Saturday, May 28, 2011


For my birthday last year the Other Half and I saw the film that won the 2010 Best Foreign Film Oscar, El Secreto de Sus Ojos, a suspenseful, mysterious drama set in Buenos Aires, Argentina, in Spanish with English subtitles. This year, I decided I wanted to see Incendies, which many thought should have won the 2011 Best Foreign Film Oscar (Denmark won for In a Better World),especially after hearing this review from Bob Mondello of NPR:
I can't recall seeing a film in which I have so often wondered, "My God, how must that feel?" We in the audience are meant to be as unsettled as the characters. I've heard complaints about the ending being over-the-top, but my background is live theater, and you won't hear them from me. The storytelling in Incendies strikes me as primal the way Greek tragedy is primal. Shattering. Cathartic. It is a breathtaking film.
So clearly Incendies is a suspenseful, mysterious drama in French (and Arabic) with English subtitles. It was Canada's entry into the Foreign Language Oscar competition, but most of the scenes occur in an unspecified Middle Eastern country (presumed to be Lebanon).

The story begins with the reading of the will of a mother named Nawal Marwan to her surviving twin children, a boy Simon and a girl Jeanne, in a somewhat depressing Montreal notary's office on a cold, wintry day. The notary delivers two letters from Nawal to her twins, one is to be delivered to their older brother and one is to be delivered to their father. The twins are amazed: as far as they know, their father is dead, and they have never been told that they have a brother! Her mother wishes to be buried in an unmarked grave, face down until they have completed her requests of communicating these letters to her twins' brother and father. The male twin reacts with anger and storms out of the office while the female twin sobs quietly. Thus the movie begins as a mystery about family secrets.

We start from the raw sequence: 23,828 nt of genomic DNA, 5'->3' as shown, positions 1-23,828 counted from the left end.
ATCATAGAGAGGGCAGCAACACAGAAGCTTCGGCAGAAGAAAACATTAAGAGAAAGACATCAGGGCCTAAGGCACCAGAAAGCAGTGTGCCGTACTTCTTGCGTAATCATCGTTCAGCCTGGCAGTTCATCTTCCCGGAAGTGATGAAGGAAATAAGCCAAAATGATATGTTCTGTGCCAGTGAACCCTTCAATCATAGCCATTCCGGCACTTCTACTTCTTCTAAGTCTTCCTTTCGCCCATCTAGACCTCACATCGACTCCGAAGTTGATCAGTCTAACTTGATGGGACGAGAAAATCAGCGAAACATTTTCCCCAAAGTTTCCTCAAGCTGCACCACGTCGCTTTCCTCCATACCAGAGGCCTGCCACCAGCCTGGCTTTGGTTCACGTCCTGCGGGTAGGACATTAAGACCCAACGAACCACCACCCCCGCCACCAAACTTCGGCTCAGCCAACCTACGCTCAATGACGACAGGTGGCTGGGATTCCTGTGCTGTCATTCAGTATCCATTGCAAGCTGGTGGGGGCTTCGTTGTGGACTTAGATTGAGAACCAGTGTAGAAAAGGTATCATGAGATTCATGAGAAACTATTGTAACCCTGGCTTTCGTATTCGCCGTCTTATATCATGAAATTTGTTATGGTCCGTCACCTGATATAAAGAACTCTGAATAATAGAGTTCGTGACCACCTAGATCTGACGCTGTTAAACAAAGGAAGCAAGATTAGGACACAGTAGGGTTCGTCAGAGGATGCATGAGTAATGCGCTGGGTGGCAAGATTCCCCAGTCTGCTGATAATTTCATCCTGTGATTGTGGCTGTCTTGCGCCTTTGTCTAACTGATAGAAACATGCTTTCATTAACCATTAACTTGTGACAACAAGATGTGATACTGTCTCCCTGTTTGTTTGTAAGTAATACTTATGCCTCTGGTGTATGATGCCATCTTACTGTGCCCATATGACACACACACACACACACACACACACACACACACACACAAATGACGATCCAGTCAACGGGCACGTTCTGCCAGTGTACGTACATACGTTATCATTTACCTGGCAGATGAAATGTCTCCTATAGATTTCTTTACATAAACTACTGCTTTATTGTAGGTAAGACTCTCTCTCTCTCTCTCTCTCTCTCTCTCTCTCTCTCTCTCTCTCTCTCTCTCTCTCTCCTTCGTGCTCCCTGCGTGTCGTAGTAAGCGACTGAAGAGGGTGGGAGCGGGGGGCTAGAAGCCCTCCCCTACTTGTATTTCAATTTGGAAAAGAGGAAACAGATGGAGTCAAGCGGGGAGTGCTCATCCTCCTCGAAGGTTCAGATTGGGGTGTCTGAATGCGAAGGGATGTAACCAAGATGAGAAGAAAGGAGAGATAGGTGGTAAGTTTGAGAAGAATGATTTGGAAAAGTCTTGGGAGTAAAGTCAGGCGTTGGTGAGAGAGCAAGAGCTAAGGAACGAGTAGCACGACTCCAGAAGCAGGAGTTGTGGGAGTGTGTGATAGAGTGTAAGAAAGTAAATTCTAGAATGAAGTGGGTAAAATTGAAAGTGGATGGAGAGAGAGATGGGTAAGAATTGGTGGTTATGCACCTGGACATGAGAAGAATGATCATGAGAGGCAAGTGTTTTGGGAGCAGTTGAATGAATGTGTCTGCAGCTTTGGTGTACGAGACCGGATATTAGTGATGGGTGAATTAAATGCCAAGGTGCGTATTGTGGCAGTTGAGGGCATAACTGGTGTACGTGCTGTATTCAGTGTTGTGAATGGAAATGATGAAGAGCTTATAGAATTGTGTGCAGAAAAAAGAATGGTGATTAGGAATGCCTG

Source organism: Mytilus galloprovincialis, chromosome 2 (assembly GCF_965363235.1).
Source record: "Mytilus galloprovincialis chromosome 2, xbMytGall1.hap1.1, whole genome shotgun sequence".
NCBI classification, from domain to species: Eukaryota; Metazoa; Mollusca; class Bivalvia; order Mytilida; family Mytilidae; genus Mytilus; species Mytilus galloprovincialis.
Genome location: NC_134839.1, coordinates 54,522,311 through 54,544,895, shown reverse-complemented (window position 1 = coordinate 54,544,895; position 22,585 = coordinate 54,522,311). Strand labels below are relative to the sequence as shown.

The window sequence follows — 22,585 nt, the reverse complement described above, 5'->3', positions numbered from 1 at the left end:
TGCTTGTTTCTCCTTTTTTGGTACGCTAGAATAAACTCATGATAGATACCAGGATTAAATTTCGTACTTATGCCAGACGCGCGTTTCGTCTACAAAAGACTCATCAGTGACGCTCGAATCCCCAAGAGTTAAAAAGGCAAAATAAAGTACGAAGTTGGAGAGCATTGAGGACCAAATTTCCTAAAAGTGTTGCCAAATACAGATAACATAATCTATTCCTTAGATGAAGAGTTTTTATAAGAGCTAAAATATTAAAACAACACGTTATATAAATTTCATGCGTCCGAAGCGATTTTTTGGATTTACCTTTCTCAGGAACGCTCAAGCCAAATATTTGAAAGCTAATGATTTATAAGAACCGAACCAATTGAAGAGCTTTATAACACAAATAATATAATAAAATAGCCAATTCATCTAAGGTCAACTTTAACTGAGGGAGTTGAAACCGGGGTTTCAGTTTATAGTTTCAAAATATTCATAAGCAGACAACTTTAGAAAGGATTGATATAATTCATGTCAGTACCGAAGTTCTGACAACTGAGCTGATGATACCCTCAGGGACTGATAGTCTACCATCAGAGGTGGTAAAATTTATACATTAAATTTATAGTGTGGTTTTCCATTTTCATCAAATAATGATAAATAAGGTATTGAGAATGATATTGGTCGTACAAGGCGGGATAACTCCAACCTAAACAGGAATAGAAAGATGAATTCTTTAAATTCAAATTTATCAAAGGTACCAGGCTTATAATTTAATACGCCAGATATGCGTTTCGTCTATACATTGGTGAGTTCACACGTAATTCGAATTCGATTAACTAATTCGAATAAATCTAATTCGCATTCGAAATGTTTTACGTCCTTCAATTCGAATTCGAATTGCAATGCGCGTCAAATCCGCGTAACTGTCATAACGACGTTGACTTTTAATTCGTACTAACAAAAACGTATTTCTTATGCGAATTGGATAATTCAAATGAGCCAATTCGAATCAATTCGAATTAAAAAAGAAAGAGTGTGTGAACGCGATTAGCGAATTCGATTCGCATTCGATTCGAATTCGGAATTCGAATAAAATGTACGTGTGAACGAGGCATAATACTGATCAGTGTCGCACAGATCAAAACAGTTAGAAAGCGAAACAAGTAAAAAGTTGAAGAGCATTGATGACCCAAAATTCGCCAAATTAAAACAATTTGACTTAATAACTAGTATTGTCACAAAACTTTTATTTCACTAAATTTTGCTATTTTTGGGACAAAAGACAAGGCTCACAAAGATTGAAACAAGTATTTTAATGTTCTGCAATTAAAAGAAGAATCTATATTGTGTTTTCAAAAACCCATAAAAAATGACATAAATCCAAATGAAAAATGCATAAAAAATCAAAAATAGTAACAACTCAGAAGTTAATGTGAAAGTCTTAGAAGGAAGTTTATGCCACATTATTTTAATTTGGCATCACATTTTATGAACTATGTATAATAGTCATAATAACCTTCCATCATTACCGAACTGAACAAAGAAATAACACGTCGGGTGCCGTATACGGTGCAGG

The scene shifts to Nawal as a young woman, and we see that her "immigrant" (Palestinian?) boyfriend get attacked and killed by her brother. However we find out that Nawal is pregnant, and she eventually has a baby boy who is immediately taken away within minutes of birth. This solves the mystery of the existence a brother to the twins.

There are many more mysteries to come, however, because Nawal leaves home to go to University in the big city and finds herself in the middle of war zone. The Christians and the Muslims are fighting a civil war "in the South" and the hostilities have spread throughout the city as well. Nawal is Christian and when she finds out that that orphanages are being attacked she travels to the South to find out if she can find her son she gave up who would now be a toddler. The movie turns into a war story as Nawal witnesses horrific atrocities committed by both sides first hand and ends up in prison.

The movie then shifts again into a "fish out of water" story as we follow Jeanne, Nawal's daughter from Canada as she attempts to retrace her mother's steps a generation removed in time in order to solve the mysteries surrounding her father and her brother and comply with her mother's dying wishes. Eventually Jeanne's twin brother Simon joins her, along with the notary who had employed their mother for decades and is insistent that they do all they can to fulfill her dying wishes.

Incendies is an incredibly haunting film. You will either hate or love the final twist at the end but you will not quickly forget it. Incredibly, they were able to get the rights to one of Radiohead's most psychedelic songs, "You and Whose Army?" which is deployed to devastating effect in the film's opening scene. I would strongly urge you to see the film in the theaters, but if you miss it there add it to your Netflix queue as soon as it is released on home video. It really should not be missed.

Running Time: 2 hours, 10 minutes.
MPAA Rating: R for some strong violence and language.
Release Date: September 4, 2010.
Viewing Date: May 21, 2011.

Plot: A+.
Acting: A.
Visuals: A.
Impact: A+.

Overall Grade: A- (4.167/4.0). 

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